Ben is back to report on a Nature Symposium set for next month in Portland, OR. A Portland mom has been working with the City of Portland and Metro, the regional government, to raise awareness about the need for kids to play more. The symposium caps a five day schedule of events all about encouraging kids to go outside and play.
An edited version of this article is set to appear on the Metro News website.
It all started with a kid not wanting to go back to school. The end of summer was approaching and Jordan Gutierrez was upset that he had to return to the classroom. But his protest was more than just the normal back to school malaise.
April Gutierrez did some digging and found out that a new principal had come to her son’s school since they had moved to the district, and had eliminated potentially dangerous recess activities. The principal went as far as banning tag.
“When I heard that they banned the game of tag during recess, I wanted to do some research and find out if it was actually dangerous,” Gutierrez said.
She expected to find studies about the chances of injury from falling or being pushed that are associated with traditional recess games like tag. But instead she found the opposite – she found study after study explaining the need for kids to play more not less.
Gutierrez wanted to share what she had found, but the school was unreceptive.
“I want the story to get out there that our children are in crisis and we need to have a little common sense and let them play outside,” Gutierrez said.Through her research Gutierrez found out about a documentary film, Project Wild Thing, that is attempting to spread the message that kids need to spend less time indoors and more time in nature playing, like kids.
So she started with a screening of the documentary and worked with Portland Parks & Recreation to play it at a Movies in the Park night on Sept. 13. Bringing the film’s director, David Bond, was a dream, but the $5,000 price tag was too steep.
Then David Chen, the producer of Portland Movies in the Park, told her they got a big donation from the sustainable design firm Green Hammer – and they were halfway to the goal. Gutierrez then worked tirelessly to raise the rest of the money and bring in sponsors. The effort turned the screening into a five-day extravaganza of films, games and a nature symposium.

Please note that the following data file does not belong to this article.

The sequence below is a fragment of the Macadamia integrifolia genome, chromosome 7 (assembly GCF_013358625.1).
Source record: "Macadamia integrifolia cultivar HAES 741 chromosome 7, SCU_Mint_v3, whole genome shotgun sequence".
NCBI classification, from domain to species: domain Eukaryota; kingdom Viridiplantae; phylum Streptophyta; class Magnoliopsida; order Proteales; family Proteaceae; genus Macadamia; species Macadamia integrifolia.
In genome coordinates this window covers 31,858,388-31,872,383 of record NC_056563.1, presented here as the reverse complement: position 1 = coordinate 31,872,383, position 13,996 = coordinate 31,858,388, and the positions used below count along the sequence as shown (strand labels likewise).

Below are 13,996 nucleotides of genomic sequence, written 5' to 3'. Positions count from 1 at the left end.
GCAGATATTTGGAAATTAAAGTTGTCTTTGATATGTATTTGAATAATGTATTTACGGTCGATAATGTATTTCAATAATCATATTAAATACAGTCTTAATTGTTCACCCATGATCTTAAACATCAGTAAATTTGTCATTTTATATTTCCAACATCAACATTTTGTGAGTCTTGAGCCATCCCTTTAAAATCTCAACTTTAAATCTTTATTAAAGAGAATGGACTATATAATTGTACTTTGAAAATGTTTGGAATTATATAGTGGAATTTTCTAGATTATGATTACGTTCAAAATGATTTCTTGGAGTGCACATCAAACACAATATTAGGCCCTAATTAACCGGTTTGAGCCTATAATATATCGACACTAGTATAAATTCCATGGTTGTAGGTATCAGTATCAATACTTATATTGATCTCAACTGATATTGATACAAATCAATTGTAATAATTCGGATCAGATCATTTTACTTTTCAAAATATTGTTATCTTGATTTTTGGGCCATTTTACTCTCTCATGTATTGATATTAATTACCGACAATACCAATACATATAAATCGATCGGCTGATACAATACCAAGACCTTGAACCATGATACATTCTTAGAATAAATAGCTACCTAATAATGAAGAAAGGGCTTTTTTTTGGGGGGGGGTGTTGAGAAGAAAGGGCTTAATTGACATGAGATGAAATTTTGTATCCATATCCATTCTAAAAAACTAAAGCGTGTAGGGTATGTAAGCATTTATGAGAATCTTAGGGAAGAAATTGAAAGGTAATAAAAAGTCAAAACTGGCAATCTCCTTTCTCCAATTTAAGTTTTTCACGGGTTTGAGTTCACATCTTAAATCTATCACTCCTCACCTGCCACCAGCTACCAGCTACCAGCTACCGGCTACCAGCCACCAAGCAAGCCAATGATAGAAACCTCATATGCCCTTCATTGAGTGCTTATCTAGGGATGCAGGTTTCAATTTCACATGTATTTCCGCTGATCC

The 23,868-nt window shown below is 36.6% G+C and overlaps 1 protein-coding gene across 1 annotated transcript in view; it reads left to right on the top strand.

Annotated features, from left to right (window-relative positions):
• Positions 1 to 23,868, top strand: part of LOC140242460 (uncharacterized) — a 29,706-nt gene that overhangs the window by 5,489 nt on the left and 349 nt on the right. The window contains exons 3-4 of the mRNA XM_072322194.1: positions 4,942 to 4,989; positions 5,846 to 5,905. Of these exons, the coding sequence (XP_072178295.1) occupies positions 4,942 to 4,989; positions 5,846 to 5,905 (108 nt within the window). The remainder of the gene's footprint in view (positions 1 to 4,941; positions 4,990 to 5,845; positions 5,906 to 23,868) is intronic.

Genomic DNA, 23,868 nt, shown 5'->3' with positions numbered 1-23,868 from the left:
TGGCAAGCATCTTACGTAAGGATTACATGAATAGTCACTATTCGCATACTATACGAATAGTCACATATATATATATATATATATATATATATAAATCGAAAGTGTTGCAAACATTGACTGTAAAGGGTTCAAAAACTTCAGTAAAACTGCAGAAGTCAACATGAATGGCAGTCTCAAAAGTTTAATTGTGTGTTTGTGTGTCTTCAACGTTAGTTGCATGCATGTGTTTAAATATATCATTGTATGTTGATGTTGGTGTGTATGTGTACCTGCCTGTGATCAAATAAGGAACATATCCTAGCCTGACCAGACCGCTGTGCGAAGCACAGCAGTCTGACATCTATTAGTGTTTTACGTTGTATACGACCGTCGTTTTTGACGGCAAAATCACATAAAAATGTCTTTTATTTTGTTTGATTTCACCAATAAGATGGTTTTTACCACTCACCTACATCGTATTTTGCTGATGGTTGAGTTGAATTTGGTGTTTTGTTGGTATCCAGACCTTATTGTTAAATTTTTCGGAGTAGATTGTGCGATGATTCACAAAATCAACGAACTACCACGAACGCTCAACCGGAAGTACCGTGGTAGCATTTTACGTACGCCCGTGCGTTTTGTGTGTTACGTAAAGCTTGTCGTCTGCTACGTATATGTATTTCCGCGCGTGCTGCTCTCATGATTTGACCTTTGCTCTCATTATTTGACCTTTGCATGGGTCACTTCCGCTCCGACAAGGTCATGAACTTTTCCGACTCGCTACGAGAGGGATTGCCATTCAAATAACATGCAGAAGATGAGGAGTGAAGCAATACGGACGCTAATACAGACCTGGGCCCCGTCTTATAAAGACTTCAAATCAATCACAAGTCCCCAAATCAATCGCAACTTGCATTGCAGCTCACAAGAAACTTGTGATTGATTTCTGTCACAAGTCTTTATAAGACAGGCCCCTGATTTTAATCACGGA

That’s when Metro got involved, the regional government is hosting the “Regional Nature, Play and Education Symposium” on Sept. 15. The symposium is targeted at policy makers, administrators and educators. Working together was a natural fit because of Metro’s efforts to develop natural play areas around the Portland region.
“The workshop will be about connecting children with nature,” Mark Davison, Metro parks and natural areas planning manager, said in an email. “Nature play provides the means to re-establish a child’s personal connection with nature, rebuilding the foundation for future outdoor recreation participation.”
The hope is that kids who enjoy nature and play in it will build a lifelong love of nature.
“We want to instill an awareness of nature that will hopefully result in a future passion for nature stewardship,” Davison said.
The symposium will feature comments from Davison, as well as the director Bond and Rod Wojtanik, who works with local communities to design and develop play areas. There will also be several panels that will focus on Oregon examples of nature-based play. Sessions in the afternoon feature Dr. Peter Mortola and Dr. Yong Zhao, two scholars on psychology and education.
“The purpose of the symposium is to lay out much of what I’ve learned in the last year,” Gutierrez said. “What’s the definition of play, why do kids need it and why it’s being pulled away?”
The symposium starts at 9:00 am on Sept. 15 and takes place at the Oregon Zoo. Those interested can register on Metro’s website for $15, which includes breakfast, lunch and dinner.
After all her research and work on the importance of play for kids Gutierrez is even more passionate than when she started out.
“The social relationships from playing as a kid, those imaginary times where we talked and dreamed about our futures is what made us who we are,” Gutierrez said. “Our children don’t get that, they are being deprived both physically and socially.”